Bad education
September 2017

Do you ever get that ‘I wish I’d been a teacher’ moment? In this September magazine by co-editor Hazel Healy, we look at how the noble endeavour of education is under threat from powerful business interests, while introducing you to those working to take things in a different direction.

We also unpick why stories that claim to reveal a biological basis to differences between men and women are so persistently popular and learn about how private corporations in Peru are hiring out the police to do their dirty work.

The contents of this magazine will appear here throughout the month.

Included in this issue

The state of education: leaving many behind

How far is the world from the dream of universal education? Hazel Healy reports.

Between a shark and the deep sea

Can a US chain of profit-making schools really help the poor? By Patience Akumu.

Keeping schools open in Yemen

The courageous efforts of Yemeni teachers, as reported by Sawsan al-Refaei.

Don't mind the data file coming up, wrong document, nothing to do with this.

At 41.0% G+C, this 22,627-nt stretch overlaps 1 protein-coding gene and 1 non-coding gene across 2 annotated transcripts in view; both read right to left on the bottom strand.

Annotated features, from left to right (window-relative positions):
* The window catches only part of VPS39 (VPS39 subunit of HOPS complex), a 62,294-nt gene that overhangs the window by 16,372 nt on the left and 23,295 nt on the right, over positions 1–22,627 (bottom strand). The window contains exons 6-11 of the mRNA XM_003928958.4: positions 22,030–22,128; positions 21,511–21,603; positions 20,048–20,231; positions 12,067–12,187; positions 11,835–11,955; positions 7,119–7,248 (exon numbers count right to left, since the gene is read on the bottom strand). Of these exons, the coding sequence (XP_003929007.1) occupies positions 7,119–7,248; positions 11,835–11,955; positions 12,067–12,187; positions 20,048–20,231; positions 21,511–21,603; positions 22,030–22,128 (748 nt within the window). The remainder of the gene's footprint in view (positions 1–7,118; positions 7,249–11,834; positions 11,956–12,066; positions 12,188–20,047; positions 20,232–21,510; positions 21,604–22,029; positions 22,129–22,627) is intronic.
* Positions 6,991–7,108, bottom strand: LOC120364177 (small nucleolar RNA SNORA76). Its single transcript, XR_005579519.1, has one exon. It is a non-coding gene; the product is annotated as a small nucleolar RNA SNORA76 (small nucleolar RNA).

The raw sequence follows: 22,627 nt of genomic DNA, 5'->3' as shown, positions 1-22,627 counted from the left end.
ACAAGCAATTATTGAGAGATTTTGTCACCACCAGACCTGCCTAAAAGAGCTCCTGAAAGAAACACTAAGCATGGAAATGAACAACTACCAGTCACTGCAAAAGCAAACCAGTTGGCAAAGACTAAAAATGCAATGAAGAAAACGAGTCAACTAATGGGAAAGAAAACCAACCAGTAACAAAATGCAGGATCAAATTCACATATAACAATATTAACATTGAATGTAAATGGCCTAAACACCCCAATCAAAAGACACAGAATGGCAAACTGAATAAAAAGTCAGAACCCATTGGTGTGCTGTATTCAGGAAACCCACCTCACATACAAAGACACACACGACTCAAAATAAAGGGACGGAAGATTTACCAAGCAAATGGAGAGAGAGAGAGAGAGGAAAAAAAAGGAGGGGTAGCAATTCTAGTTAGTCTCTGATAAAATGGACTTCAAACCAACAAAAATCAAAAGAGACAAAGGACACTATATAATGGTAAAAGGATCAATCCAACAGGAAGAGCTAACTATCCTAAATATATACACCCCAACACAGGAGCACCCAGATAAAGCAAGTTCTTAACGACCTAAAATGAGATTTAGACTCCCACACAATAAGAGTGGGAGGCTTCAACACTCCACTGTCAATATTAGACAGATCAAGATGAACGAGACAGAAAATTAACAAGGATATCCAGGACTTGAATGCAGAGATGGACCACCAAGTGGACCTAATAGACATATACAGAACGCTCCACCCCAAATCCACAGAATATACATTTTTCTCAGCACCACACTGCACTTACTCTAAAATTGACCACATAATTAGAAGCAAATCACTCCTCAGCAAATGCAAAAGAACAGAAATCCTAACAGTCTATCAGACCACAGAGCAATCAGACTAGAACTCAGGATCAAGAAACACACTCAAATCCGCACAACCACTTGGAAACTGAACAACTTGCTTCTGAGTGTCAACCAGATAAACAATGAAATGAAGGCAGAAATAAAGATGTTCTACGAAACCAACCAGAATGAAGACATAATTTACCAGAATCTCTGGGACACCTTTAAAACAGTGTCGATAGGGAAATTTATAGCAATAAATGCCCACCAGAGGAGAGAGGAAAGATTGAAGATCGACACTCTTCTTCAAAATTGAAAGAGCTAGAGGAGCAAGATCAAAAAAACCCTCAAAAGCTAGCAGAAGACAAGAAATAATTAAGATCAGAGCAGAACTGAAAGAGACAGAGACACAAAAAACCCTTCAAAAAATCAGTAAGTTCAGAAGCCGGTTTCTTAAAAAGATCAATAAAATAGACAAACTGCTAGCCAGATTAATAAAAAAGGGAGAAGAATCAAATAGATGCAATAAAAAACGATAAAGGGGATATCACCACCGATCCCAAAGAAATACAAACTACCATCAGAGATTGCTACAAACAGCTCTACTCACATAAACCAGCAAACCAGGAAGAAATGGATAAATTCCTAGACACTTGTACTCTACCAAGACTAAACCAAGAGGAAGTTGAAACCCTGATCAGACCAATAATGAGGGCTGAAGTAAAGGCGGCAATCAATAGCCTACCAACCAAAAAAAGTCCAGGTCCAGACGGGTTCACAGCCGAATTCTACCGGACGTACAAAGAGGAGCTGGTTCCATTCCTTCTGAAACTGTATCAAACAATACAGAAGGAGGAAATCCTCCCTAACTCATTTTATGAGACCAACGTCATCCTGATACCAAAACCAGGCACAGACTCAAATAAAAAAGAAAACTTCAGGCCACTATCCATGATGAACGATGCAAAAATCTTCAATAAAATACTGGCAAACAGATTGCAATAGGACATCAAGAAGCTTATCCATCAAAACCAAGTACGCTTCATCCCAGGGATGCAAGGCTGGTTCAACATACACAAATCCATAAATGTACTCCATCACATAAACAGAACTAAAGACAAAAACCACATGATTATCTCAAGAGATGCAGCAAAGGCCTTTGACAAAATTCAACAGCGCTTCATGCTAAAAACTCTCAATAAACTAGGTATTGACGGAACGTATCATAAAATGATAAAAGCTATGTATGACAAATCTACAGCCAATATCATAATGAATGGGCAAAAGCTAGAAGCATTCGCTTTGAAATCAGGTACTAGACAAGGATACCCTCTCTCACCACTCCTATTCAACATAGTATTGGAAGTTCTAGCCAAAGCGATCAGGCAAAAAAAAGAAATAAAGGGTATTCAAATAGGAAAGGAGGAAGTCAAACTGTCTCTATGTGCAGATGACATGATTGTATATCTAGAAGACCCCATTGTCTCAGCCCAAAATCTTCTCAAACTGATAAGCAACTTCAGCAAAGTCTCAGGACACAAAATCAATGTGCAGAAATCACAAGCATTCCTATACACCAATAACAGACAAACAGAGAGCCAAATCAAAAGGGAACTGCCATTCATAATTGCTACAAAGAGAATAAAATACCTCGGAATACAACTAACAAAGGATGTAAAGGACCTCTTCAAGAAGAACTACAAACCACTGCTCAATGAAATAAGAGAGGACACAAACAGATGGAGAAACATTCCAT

Bad Education: why our systems need fixing

The Right has captured education. Hazel Healy looks at the political implications.

Deliver us from Venus and Mars

Why are we suckers for stories about the battle of the sexes? Gavin Evans writes.

Revolution in the classroom: Escuela Nueva

Mónica del Pilar Uribe Marín praises Colombia’s best-known pedagogical export, Escuela Nueva.

Er… what is neoliberalism, exactly?

People might not know what neoliberalism is, but they know things are broken. By Chris Coltrane.

When the police are paid by the mine

In Peru, private corporations are hiring public law enforcers, writes Stephanie Boyd.

Girls get back on track in South Sudan

How second-chance schooling turned things around for Nyanrror Teresa Marial.

Risking it: from Cochabamba to the West

The wealthy West is an irresistible dream to many Bolivians, Amy Booth discovers.

A word with Tunisian musician Emel Mathlouthi

Tunisian singer Emel talks to Graeme Green about hope, helplessness and the Arab Spring.

Reviewing our favourite films of the month

Quest, and In between (Bar Bahar): our monthly review of our favourite films of the month.

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